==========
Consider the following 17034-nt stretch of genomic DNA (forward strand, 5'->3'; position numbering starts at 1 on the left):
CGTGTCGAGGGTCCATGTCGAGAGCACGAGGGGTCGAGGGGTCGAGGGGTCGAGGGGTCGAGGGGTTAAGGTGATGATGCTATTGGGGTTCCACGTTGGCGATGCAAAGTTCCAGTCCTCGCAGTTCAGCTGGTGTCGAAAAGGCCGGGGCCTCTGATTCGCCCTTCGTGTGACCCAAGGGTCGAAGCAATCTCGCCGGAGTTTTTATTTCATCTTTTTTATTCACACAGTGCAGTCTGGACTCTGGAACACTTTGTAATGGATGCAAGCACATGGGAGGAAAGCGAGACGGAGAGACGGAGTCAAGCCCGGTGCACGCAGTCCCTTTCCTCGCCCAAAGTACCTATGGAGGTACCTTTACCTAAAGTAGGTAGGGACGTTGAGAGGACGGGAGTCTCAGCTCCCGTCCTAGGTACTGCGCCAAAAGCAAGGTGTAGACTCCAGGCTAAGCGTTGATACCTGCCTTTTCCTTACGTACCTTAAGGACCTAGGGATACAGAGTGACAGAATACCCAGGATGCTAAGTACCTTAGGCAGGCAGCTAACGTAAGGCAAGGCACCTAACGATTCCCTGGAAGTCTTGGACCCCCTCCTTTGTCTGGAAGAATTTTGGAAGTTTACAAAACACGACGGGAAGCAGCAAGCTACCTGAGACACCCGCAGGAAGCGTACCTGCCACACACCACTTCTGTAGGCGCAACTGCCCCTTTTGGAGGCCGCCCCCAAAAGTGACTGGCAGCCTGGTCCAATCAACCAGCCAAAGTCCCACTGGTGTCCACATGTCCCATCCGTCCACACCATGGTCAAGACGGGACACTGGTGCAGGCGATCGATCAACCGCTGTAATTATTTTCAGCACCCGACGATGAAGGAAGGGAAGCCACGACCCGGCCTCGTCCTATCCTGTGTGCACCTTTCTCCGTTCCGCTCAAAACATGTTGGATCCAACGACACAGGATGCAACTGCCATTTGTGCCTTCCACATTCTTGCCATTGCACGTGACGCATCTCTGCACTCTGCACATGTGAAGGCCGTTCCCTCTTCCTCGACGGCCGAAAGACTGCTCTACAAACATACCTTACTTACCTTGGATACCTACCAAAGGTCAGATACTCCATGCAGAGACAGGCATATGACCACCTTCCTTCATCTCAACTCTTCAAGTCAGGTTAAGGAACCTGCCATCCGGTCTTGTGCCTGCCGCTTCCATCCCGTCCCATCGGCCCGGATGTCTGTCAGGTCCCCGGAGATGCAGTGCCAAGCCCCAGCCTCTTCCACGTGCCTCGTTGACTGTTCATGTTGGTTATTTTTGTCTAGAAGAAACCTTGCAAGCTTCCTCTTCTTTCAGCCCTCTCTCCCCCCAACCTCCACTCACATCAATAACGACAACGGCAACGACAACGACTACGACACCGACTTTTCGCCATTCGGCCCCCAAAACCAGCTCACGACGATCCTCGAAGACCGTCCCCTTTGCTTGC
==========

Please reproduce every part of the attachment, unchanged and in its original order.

Consider the following 17034-nt stretch of genomic DNA (forward strand, 5'->3'; position numbering starts at 1 on the left):
CGTGTCGAGGGTCCATGTCGAGAGCACGAGGGGTCGAGGGGTCGAGGGGTCGAGGGGTCGAGGGGTTAAGGTGATGATGCTATTGGGGTTCCACGTTGGCGATGCAAAGTTCCAGTCCTCGCAGTTCAGCTGGTGTCGAAAAGGCCGGGGCCTCTGATTCGCCCTTCGTGTGACCCAAGGGTCGAAGCAATCTCGCCGGAGTTTTTATTTCATCTTTTTTATTCACACAGTGCAGTCTGGACTCTGGAACACTTTGTAATGGATGCAAGCACATGGGAGGAAAGCGAGACGGAGAGACGGAGTCAAGCCCGGTGCACGCAGTCCCTTTCCTCGCCCAAAGTACCTATGGAGGTACCTTTACCTAAAGTAGGTAGGGACGTTGAGAGGACGGGAGTCTCAGCTCCCGTCCTAGGTACTGCGCCAAAAGCAAGGTGTAGACTCCAGGCTAAGCGTTGATACCTGCCTTTTCCTTACGTACCTTAAGGACCTAGGGATACAGAGTGACAGAATACCCAGGATGCTAAGTACCTTAGGCAGGCAGCTAACGTAAGGCAAGGCACCTAACGATTCCCTGGAAGTCTTGGACCCCCTCCTTTGTCTGGAAGAATTTTGGAAGTTTACAAAACACGACGGGAAGCAGCAAGCTACCTGAGACACCCGCAGGAAGCGTACCTGCCACACACCACTTCTGTAGGCGCAACTGCCCCTTTTGGAGGCCGCCCCCAAAAGTGACTGGCAGCCTGGTCCAATCAACCAGCCAAAGTCCCACTGGTGTCCACATGTCCCATCCGTCCACACCATGGTCAAGACGGGACACTGGTGCAGGCGATCGATCAACCGCTGTAATTATTTTCAGCACCCGACGATGAAGGAAGGGAAGCCACGACCCGGCCTCGTCCTATCCTGTGTGCACCTTTCTCCGTTCCGCTCAAAACATGTTGGATCCAACGACACAGGATGCAACTGCCATTTGTGCCTTCCACATTCTTGCCATTGCACGTGACGCATCTCTGCACTCTGCACATGTGAAGGCCGTTCCCTCTTCCTCGACGGCCGAAAGACTGCTCTACAAACATACCTTACTTACCTTGGATACCTACCAAAGGTCAGATACTCCATGCAGAGACAGGCATATGACCACCTTCCTTCATCTCAACTCTTCAAGTCAGGTTAAGGAACCTGCCATCCGGTCTTGTGCCTGCCGCTTCCATCCCGTCCCATCGGCCCGGATGTCTGTCAGGTCCCCGGAGATGCAGTGCCAAGCCCCAGCCTCTTCCACGTGCCTCGTTGACTGTTCATGTTGGTTATTTTTGTCTAGAAGAAACCTTGCAAGCTTCCTCTTCTTTCAGCCCTCTCTCCCCCCAACCTCCACTCACATCAATAACGACAACGGCAACGACAACGACTACGACACCGACTTTTCGCCATTCGGCCCCCAAAACCAGCTCACGACGATCCTCGAAGACCGTCCCCTTTGCTTGC